4 Essential Tips for Effective Foster Carer Budgeting

After choosing to open your door to provide a stable and loving home for foster children, you may be concerned about the financial implications of having an extra person in your household, especially if you already have a large family to take care of. Fortunately, you’re not expected to provide high levels of care without being subsidised for your commitment to foster care. To help you get to grips with budgeting as a foster carer, we’ve put together this short series of tips.

Collecting Eligible Allowances

Regardless of which foster agency you’re signed up with, you are entitled to an allowance that’s designed to cover the cost of living for your foster children as well as provide a fee for you as the foster carer. Naturally, the amount you receive will depend on your current circumstances. To find out more, head over to fosterplus.co.uk.

An allowance for foster care isn’t the only financial support you might be in receipt of. For example, you will be entitled to tax relief of up to £18,140 (subject to government budget changes), plus an additional weekly tax allowance per child. Further, your foster agency may provide additional payments to cover expenses for birthdays, celebrations and holidays.

Budget Setting

If you don’t know what money you have available to spend, you’ll never successfully manage your money. Therefore, you should get started by writing a detailed budget, which will include all of your regular monthly income, savings, and expenditure. By having a solid budget to plan your life around, you’ll avoid slipping into debt and you’ll have a greater capacity to provide for your foster children.

Active Planning

To help with your budgeting efforts, you’ll need to start living your life around a plan because it will reduce how many unforeseen costs appear. For example, instead of taking the school holidays one day at a time, put a plan in place and make sure that your planned activities are aligned with your budget. As well as planning your time, you should put a meal plan together, which will help you to spend less on your weekly shopping.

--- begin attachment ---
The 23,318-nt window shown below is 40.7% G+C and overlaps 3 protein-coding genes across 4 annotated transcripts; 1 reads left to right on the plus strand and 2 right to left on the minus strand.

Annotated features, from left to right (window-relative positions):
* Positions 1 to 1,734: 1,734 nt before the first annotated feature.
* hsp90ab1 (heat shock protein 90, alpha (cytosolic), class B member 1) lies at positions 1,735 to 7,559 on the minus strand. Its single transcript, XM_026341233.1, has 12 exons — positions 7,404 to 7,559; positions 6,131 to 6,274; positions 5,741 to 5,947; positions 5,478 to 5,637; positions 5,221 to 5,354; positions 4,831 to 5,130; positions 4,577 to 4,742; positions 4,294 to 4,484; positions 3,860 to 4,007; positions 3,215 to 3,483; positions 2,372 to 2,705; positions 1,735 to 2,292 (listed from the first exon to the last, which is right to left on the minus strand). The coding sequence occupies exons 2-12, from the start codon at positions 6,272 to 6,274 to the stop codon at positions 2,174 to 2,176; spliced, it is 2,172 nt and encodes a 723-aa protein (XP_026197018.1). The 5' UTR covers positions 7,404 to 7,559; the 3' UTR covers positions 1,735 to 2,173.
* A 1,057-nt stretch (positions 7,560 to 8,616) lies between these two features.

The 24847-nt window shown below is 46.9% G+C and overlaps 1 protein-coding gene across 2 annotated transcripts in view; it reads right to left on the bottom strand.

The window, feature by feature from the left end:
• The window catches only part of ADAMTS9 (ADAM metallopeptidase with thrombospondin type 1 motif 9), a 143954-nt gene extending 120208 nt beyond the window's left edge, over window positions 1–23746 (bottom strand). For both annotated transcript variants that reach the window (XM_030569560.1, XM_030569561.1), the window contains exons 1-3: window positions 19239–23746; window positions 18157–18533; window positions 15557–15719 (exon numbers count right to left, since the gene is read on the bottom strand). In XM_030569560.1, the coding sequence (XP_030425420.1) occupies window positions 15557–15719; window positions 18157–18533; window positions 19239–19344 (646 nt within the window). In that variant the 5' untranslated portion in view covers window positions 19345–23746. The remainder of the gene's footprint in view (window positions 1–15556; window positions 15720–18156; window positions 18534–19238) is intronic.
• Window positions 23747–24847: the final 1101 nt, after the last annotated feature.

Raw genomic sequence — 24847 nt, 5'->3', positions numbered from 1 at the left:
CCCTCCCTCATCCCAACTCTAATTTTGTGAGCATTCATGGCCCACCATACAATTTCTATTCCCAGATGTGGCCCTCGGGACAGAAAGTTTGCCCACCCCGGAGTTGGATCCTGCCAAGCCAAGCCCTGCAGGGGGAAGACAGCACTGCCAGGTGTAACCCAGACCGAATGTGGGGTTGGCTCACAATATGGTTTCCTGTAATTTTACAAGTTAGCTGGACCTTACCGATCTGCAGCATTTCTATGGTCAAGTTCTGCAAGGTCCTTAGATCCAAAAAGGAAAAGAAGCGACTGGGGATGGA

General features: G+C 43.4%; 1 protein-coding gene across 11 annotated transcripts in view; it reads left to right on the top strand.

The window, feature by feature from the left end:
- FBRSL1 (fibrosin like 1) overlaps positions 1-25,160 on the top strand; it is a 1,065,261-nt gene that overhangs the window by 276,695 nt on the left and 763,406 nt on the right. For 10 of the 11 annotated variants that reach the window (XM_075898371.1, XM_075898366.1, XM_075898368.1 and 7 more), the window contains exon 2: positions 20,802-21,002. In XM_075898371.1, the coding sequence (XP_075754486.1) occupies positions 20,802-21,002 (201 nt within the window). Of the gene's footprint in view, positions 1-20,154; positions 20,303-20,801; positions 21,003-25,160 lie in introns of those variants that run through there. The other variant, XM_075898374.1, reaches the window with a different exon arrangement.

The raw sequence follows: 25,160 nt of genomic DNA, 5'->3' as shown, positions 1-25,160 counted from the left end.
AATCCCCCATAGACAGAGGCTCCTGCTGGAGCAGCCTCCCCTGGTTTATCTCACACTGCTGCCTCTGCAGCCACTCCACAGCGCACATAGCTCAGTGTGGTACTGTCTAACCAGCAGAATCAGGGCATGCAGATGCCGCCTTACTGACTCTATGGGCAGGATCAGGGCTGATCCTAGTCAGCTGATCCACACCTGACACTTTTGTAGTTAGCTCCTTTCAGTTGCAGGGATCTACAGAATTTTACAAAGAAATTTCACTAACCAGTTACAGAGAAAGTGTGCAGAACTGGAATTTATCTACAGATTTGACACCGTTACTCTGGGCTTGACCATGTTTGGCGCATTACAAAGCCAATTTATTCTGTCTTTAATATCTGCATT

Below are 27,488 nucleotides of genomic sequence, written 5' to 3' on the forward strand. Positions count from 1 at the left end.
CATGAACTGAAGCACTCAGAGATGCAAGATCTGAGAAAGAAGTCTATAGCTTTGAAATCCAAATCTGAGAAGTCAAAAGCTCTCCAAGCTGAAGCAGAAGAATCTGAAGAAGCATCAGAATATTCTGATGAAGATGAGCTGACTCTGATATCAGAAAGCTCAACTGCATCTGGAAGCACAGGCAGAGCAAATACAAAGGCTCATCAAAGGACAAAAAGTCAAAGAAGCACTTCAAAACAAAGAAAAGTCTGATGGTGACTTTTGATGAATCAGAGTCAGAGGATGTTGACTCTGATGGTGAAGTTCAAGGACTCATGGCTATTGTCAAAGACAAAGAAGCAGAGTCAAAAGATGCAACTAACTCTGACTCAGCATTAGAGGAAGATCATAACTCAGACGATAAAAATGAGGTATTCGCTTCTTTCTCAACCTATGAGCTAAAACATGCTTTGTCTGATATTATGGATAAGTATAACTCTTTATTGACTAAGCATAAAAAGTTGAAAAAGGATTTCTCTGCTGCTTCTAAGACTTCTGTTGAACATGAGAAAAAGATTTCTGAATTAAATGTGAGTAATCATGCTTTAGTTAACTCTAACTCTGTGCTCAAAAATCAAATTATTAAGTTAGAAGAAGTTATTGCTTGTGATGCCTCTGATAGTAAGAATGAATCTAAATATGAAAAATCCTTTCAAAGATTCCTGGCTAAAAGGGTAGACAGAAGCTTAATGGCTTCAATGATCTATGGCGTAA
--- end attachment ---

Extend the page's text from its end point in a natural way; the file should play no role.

When you take in new foster children, they may only be with you for a matter of days or weeks, which is always a blessing because it means they’ve been reunited with their family. In between having foster children, you should stick to the same budget, which will prevent you from scrambling to find money when you do welcome your next foster child.

Building a “Rainy-Day” Pot

No amount of planning can prevent life from throwing a spanner in the works – a most likely costly spanner. For example, if you take your car in for an MOT and there’s work that needs carrying out, you’ll need to pay for this out of your potentially stretched budget. Whether you’re living comfortably or not, it’s a good idea to start building a “rainy-day” pot, which will help to protect your bank balance when life throws a curveball your way.

The feeling of pride that comes with providing stability for a foster child is unlike anything else you’ll ever experience, but you have to make sure you’ve put a plan in place to cover the cost of living.